Conditions/Injuries

Bunions

What is a bunion?

A bunion is a bony bump that forms at the base of the big toe where it attaches to the foot. It develops when your big toe pushes against the others, forcing the joint to get bigger and stick out. The skin over the bunion might be red and sore. Smaller bunions (called bunionettes) can develop on the joint of your little toe. If left untreated, bunions often become bigger and more painful over time.

Sources:AAOS

How do bunions occur?

Bunions form when the pressures of bearing and shifting your weight fall unevenly on the joints and tendons in your feet. This imbalance makes your big toe joint unstable, eventually causing a hard knob that juts out beyond the normal shape of the foot. Wearing tight, narrow shoes might cause bunions or make them worse. Bunions can also develop as a result of an inherited structural foot defect, congenital disorder (present at birth) or a medical condition, such as osteoarthritis or rheumatoid arthritis.

What are the symptoms?

Symptoms of a bunion include:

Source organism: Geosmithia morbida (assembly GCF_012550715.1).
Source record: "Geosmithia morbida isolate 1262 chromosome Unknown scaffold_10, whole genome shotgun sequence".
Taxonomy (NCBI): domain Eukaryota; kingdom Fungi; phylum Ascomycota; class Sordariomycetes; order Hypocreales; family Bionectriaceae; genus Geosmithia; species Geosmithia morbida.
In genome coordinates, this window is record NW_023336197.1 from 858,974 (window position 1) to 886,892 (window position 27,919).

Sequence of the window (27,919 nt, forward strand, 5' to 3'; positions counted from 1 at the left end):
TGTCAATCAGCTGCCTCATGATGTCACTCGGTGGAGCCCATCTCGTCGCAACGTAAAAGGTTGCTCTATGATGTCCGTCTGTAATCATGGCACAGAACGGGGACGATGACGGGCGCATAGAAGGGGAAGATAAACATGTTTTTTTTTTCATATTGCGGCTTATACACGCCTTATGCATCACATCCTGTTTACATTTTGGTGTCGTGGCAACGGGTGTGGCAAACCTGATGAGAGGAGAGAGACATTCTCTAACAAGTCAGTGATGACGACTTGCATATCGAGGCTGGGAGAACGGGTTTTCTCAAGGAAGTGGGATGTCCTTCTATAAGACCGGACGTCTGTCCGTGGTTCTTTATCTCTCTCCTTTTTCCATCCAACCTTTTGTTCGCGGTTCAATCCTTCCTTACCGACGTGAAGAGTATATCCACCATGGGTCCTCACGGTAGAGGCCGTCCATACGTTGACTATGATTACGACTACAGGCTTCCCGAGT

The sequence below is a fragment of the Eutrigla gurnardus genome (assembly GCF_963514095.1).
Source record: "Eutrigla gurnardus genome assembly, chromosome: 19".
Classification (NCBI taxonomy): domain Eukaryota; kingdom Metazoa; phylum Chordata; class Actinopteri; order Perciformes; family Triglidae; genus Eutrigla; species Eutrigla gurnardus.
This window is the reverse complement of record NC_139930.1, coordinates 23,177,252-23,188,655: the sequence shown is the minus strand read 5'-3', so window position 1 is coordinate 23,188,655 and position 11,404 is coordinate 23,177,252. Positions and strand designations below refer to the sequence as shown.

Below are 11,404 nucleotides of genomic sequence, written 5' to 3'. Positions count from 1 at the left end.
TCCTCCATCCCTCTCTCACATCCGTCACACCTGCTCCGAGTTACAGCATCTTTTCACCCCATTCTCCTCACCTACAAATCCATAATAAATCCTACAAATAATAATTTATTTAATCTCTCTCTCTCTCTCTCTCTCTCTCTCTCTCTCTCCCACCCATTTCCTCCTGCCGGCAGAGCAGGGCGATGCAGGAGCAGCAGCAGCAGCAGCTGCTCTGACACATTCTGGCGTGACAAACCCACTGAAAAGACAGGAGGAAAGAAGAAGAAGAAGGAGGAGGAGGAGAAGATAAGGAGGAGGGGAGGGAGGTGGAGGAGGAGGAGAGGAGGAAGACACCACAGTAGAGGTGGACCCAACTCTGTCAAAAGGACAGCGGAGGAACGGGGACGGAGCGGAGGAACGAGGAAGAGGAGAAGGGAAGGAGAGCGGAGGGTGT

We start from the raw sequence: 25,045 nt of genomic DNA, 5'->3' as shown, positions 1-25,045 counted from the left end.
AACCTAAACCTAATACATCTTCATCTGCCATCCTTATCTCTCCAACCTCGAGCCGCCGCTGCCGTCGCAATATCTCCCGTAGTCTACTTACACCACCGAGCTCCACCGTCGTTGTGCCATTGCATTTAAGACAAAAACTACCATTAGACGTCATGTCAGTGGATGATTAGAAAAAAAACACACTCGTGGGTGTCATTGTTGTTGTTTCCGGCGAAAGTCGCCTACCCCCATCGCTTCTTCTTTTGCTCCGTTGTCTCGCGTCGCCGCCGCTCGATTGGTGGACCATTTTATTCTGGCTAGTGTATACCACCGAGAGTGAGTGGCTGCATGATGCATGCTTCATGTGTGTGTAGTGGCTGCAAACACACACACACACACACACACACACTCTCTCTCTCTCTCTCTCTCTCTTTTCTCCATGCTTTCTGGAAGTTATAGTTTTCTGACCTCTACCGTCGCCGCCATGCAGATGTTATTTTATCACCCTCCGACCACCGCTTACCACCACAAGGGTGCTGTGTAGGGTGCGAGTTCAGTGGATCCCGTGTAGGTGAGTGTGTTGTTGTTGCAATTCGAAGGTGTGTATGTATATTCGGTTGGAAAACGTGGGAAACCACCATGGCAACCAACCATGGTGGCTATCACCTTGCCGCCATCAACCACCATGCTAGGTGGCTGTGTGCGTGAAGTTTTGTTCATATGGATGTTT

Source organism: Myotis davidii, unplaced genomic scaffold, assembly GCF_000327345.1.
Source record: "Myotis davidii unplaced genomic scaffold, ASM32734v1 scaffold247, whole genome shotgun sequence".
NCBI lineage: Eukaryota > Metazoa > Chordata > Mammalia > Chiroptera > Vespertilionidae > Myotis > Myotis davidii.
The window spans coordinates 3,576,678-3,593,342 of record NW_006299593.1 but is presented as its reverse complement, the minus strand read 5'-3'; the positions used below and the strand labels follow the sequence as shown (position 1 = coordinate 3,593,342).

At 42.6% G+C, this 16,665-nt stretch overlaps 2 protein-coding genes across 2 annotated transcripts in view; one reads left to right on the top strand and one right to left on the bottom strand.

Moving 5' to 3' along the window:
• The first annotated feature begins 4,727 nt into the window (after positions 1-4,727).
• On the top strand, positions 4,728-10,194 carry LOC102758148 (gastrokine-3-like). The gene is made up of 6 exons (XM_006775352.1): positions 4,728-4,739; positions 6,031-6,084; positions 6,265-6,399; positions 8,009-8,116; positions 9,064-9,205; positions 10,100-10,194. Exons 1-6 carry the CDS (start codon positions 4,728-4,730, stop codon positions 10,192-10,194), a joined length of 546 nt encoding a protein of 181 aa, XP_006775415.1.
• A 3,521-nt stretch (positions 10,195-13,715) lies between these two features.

• A bulging bump on the outside of the base of your big toe
  • Swelling, soreness or redness around your big toe joint
  • Corns or calluses
  • Persistent or intermittent pain
  • Restricted movement in your big toe

In many cases, symptoms are mild. But if your pain persists or worsens, it's important to consult a foot specialist to ensure proper evaluation and treatment.

How are bunions diagnosed?

In addition to a physical exam and health history, your doctor may take an X-ray of your foot to identify the cause of the bunion and rate its severity.

What is the treatment?

Treatment varies depending on the severity of your bunion and the amount of pain it causes. Nonsurgical treatments that may relieve pain and pressure include:

  • Wearing roomy, comfortable shoes that do not compress the toes
  • Orthotics or shoe inserts
  • Padding or splinting the foot to reduce stress on the bunion
  • Over-the-counter medications such as acetaminophen or ibuprofen
  • Cortisone injections

If these conservative measures fail to alleviate your symptoms and you have pain that interferes with daily activities, surgery may be necessary. The goal of surgery is to relieve discomfort by returning your big toe to the correct position. Your surgeon can often realign the bone behind the toe by cutting the ligaments at the joint. For a severe bunion, the bone may be cut in a technique called an osteotomy. Wires or screws may be inserted to keep the bones in place, and excess bone may be shaved or removed.

Most patients are able to walk immediately after bunion repair. However, full recovery can take weeks or even months. Patients are encouraged to wear roomy, well-fitting shoes after bunion surgery and avoid narrow footwear to prevent a recurrence.

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